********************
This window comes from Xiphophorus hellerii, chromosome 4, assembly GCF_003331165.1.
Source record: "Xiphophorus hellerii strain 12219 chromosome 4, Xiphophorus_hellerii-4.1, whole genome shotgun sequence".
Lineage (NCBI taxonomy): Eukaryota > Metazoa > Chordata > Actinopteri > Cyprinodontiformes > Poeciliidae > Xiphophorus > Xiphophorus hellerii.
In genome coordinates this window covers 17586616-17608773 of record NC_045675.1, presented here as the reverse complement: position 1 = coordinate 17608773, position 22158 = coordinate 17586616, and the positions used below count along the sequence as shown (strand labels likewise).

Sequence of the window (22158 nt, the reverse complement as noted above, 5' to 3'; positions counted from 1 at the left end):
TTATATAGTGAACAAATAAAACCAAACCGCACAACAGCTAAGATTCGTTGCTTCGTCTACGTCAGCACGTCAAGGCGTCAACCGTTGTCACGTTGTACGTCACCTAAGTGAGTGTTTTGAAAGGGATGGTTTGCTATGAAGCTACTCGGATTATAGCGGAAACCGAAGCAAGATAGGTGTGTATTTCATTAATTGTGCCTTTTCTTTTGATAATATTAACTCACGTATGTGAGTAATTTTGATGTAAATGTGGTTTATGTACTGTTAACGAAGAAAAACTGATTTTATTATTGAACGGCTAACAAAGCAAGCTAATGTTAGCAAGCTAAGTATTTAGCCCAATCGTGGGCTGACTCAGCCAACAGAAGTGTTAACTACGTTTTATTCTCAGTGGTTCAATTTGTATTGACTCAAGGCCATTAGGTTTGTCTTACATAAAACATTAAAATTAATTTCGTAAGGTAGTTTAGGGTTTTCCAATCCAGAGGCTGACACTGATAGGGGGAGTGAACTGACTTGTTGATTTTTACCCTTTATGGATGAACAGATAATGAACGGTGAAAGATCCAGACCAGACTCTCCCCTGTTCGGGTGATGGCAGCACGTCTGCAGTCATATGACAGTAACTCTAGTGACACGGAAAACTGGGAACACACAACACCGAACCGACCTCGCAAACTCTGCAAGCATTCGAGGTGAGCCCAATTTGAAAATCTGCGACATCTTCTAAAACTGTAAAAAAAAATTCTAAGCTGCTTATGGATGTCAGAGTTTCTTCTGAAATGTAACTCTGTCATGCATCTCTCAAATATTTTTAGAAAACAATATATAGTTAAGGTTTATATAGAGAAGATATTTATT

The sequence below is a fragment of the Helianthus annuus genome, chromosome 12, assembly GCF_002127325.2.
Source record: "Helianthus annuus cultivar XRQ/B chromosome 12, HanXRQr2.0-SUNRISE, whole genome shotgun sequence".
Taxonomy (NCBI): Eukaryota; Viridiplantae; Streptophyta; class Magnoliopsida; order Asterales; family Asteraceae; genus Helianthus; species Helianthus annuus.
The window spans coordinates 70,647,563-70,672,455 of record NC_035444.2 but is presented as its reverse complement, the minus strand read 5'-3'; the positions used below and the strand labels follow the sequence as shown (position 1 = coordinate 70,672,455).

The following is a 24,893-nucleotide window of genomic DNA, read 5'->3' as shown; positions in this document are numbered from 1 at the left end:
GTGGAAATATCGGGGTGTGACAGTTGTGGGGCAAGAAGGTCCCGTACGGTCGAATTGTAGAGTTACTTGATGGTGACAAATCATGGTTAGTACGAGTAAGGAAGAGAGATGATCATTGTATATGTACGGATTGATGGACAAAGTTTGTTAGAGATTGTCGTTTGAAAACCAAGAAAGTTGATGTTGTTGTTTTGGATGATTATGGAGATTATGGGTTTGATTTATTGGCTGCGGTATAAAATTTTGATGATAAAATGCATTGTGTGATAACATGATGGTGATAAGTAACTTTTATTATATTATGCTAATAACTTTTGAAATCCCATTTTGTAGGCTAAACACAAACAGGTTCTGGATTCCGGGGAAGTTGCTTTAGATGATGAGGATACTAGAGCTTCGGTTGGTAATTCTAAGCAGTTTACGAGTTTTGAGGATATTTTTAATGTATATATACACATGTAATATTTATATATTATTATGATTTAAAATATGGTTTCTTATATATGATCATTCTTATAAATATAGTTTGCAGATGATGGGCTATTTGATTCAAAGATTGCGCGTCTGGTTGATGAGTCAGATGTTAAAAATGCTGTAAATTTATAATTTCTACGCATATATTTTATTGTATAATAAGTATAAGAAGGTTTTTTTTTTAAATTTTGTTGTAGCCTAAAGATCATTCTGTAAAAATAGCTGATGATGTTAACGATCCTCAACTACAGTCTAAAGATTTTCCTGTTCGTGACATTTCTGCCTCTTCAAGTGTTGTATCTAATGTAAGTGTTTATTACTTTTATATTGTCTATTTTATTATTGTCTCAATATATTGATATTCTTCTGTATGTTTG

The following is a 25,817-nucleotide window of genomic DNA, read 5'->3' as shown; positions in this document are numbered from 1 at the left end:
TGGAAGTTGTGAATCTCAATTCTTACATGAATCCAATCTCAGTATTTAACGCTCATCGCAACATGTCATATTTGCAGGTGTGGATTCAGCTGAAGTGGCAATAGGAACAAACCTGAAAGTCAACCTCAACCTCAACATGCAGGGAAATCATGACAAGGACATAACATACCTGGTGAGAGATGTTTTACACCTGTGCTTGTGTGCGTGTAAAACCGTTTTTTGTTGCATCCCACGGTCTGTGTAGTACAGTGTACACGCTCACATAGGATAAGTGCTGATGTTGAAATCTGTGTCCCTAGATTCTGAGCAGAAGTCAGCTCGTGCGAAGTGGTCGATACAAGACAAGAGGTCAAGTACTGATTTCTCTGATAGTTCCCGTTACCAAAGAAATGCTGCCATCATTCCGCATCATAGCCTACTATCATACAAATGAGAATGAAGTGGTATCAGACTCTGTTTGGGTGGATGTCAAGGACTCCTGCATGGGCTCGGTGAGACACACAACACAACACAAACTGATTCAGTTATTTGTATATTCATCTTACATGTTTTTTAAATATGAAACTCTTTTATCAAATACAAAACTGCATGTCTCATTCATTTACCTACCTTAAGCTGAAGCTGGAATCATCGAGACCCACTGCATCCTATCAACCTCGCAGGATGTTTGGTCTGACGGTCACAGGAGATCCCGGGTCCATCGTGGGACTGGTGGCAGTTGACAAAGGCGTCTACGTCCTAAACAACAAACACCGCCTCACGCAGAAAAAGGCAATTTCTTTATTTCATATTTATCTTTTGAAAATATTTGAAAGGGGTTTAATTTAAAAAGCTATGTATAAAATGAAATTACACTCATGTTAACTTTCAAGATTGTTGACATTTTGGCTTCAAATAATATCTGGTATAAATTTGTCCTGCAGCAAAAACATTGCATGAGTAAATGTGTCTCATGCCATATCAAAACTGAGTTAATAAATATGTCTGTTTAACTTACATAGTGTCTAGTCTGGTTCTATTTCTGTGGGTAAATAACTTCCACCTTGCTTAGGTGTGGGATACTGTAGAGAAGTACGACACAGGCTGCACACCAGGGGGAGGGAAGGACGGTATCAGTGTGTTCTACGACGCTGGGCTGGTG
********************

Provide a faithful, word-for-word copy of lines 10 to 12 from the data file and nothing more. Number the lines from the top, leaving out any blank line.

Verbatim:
The window spans coordinates 70,647,563-70,672,455 of record NC_035444.2 but is presented as its reverse complement, the minus strand read 5'-3'; the positions used below and the strand labels follow the sequence as shown (position 1 = coordinate 70,672,455).

The following is a 24,893-nucleotide window of genomic DNA, read 5'->3' as shown; positions in this document are numbered from 1 at the left end:
GTGGAAATATCGGGGTGTGACAGTTGTGGGGCAAGAAGGTCCCGTACGGTCGAATTGTAGAGTTACTTGATGGTGACAAATCATGGTTAGTACGAGTAAGGAAGAGAGATGATCATTGTATATGTACGGATTGATGGACAAAGTTTGTTAGAGATTGTCGTTTGAAAACCAAGAAAGTTGATGTTGTTGTTTTGGATGATTATGGAGATTATGGGTTTGATTTATTGGCTGCGGTATAAAATTTTGATGATAAAATGCATTGTGTGATAACATGATGGTGATAAGTAACTTTTATTATATTATGCTAATAACTTTTGAAATCCCATTTTGTAGGCTAAACACAAACAGGTTCTGGATTCCGGGGAAGTTGCTTTAGATGATGAGGATACTAGAGCTTCGGTTGGTAATTCTAAGCAGTTTACGAGTTTTGAGGATATTTTTAATGTATATATACACATGTAATATTTATATATTATTATGATTTAAAATATGGTTTCTTATATATGATCATTCTTATAAATATAGTTTGCAGATGATGGGCTATTTGATTCAAAGATTGCGCGTCTGGTTGATGAGTCAGATGTTAAAAATGCTGTAAATTTATAATTTCTACGCATATATTTTATTGTATAATAAGTATAAGAAGGTTTTTTTTTTAAATTTTGTTGTAGCCTAAAGATCATTCTGTAAAAATAGCTGATGATGTTAACGATCCTCAACTACAGTCTAAAGATTTTCCTGTTCGTGACATTTCTGCCTCTTCAAGTGTTGTATCTAATGTAAGTGTTTATTACTTTTATATTGTCTATTTTATTATTGTCTCAATATATTGATATTCTTCTGTATGTTTG